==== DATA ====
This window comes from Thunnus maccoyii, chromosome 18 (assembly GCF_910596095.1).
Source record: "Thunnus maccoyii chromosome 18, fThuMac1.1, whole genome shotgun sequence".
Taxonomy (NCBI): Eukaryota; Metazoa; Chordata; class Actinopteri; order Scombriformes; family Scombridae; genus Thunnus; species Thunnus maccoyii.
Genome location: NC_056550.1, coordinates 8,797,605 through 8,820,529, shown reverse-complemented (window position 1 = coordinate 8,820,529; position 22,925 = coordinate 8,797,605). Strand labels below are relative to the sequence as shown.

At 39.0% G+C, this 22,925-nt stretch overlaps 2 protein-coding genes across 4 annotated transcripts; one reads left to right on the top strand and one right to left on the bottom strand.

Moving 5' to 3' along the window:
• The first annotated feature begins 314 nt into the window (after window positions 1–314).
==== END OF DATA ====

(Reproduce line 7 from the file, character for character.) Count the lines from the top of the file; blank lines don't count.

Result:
• The first annotated feature begins 314 nt into the window (after window positions 1–314).